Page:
Cherry Snow Fountain White Weeping Cherry


"I think I have never been so exalted
As I am now by you,
O frost bitten blossoms,
That are unfolding your wings
From out the envious black branches."

-William Carlos Williams
(1883-1963)

   

Very likely the goofiest & least naturalistic of all the plants I ever installed in our yards was this Snow Fountain Weeping Cherry (Prunus subhertella 'Snofozam Pendula'). It's a hybridized, grafted & tortured Weeping Higan Cherry, forced into such an odd shape that we used to call it our Doctor Seuss Tree. The nurseries call it Snow Fountain 'Twister' or 'Contorted.' The angle of the top photograph doesn't capture the "S" shape of the main trunk, which a week or so later I photographed from up the path on the right; the lower left-hand photo shows the shape of the tortured trunk.

In spring 2002 this little specimen was about 9 feet tall at the uppermost turn of the leader. It should have grown rapidly to 15 feet then given more of its energy to putting on girth. The upright natural form of the tree reaches 40 feet, whereas the natural weeping form is rarely more than 25 feet high & wide. The contorted doesn't get even as big as that, but it can still become a substantial tree in time.

Unfortunately, in the summer of 2002, our young specimen began to "bleed" heavily from the graft, which is usually evidence of fungal disease. It went downhill rapidly. As I think back, we've only ever lost two trees, & frankly, if we had to lose a second one, this was the one I was bound to miss least. Although I had sorted through hundreds of these artificially twisted trees at a half-dozen different nurseries before settling on one I liked at the time, I really can't fathom how I fell for it.

If it were true that "bad thoughts" can kill plants (as some people superstitiously believe; see the article on Telepathic Plants), then I would fear I'd killed it when I started wondering, almost as soon as I planted it, "Whatever possessed me to buy this silly thing?" I love weepers & I love naturally twisting cultivars, but this tree was always somehow "wrong" for naturalistic gardening, & it had to have been the child in me that made this aesthetically inappropriate choice. I think I was imagining how it would age; as an older tree with a severe bend, it might someday have been quite interesting, but as a sapling it just looked like a mass-produced "product." Had it thrived, it would eventually have required careful annual pruning to preserve the rounded shape to the fountaining limbs, but new limbs would have wept naturally. So it was the plan to let the limbs go a bit wild so that it wouldn't look entirely fakey. If permitted, new limbs could grow long enough to sweep the ground, & the strongly dangling branches would partially obscure the unnatural twists of the main limbs, resulting in time in a very pretty & less manufactured-looking oddity.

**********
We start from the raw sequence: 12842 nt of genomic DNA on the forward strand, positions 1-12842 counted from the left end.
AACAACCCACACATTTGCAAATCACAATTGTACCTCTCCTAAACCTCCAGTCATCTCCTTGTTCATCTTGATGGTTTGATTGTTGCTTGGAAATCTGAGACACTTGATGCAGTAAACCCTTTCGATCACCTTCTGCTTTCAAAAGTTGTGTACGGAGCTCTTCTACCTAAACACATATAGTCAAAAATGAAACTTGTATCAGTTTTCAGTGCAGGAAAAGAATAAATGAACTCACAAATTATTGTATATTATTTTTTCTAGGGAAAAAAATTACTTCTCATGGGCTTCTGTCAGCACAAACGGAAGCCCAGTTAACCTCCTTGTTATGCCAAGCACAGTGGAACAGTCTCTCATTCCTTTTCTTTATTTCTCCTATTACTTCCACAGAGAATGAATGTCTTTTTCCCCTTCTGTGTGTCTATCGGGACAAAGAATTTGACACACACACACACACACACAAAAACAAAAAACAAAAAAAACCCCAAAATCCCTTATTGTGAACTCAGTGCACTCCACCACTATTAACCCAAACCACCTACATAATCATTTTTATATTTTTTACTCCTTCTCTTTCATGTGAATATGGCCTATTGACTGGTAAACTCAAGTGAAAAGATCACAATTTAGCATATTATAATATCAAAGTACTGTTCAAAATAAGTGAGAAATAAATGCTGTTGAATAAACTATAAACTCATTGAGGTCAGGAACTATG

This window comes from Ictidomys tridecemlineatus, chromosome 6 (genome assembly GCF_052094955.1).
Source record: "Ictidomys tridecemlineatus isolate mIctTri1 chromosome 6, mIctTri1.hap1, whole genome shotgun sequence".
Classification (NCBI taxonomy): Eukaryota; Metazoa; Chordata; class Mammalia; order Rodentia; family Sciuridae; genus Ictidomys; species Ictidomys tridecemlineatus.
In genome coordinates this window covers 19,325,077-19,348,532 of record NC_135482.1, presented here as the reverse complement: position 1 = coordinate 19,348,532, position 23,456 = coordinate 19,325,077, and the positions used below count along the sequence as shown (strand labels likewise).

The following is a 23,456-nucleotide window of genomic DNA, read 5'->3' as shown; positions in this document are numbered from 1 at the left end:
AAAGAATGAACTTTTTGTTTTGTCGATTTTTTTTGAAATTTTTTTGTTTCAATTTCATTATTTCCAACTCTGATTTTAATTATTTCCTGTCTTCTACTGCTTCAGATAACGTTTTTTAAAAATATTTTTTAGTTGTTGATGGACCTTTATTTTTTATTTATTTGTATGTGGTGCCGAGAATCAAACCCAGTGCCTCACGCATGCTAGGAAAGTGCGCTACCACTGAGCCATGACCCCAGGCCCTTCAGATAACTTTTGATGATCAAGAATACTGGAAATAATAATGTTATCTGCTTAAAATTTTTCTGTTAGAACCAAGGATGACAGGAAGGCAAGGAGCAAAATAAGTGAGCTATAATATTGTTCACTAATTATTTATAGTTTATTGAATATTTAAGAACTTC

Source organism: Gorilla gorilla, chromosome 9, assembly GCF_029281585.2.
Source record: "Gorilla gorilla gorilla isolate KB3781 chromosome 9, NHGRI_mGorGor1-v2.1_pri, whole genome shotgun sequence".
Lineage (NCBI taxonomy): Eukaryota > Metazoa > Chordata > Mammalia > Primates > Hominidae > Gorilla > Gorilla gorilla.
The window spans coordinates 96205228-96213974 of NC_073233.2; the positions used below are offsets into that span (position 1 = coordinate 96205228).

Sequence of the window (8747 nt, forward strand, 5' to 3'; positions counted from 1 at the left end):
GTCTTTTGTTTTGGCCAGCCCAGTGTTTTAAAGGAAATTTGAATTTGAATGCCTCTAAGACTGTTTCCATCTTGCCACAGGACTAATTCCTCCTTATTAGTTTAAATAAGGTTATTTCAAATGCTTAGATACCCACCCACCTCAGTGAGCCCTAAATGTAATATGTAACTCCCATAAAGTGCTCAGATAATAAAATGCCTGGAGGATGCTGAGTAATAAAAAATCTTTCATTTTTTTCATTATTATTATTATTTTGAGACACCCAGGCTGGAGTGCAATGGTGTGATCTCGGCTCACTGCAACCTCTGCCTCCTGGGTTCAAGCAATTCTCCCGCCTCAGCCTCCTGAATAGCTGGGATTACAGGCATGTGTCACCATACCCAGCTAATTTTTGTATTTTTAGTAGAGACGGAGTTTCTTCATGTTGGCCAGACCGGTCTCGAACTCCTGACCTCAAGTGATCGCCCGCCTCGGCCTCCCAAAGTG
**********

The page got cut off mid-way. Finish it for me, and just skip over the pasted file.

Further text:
BloomsBut when the graft started spewing sap & my attempts to treat it for fungus had no beneficial effect, I was less saddened than I would've been if it'd been any other tree.

I don't quite know why it should've been so susceptible to disease & die so swiftly, as I had researched it fully & tried to provide for it adequately. This cherry prefers sun & ours got plenty, but it would've done fine with some shade too. We did have a stretch of record-hot summer days that stressed even some of the older things, so the cherry probably was not established well enough to cope.

TrunkIt wasn't without its charms. The double-flowers shown in the right-hand photograph were showy & pleasant. During the two springs we had this tree, I did rather like it when in bloom. The reason the variety is called 'Snofazam' or Snow Fountain is because the blooms are so vibrantly white in their cascade. The blooming begins late March & continues through early April, not a long time but even so, longer than most ornamental cherries, with a solid two weeks before the blossoms fall en masse. This page's photos were taken in an April, but a couple March photos could've been used if I'd gotten the lighting better.

When the blooms begin, the tree has almost no leaves, but by the time the blooms are losing their brightness, the leaves are well along.

Ours did not sucker, but many do, & since the rootstock is a normal upright Higan cherry, suckers should be removed, for the rootstock & lower trunk is not a weeper. The variety does produce a few cherries which are small & start red, maturing to black, but are hidden by the leaves so could go unnoticed, & not particularly meaty so not regarded edible; they might as well be left on the branches for the birds.

In the aftermath of the loss of this young tree, I left its location empty of any other plants in case there was indeed a fungus. I removed some of the soil to discard on the roadside, & filled the hole with humousy soil, but adhered to a plan to leave that spot unplanted for at least a year. The dead tortured cherry I removed to the compost area & hung on a wall to continue drying. It will not go entirely to waste as the winding trunk, cut loose of the rootstock, will eventually be used as the center post of a home-made trellis.

   



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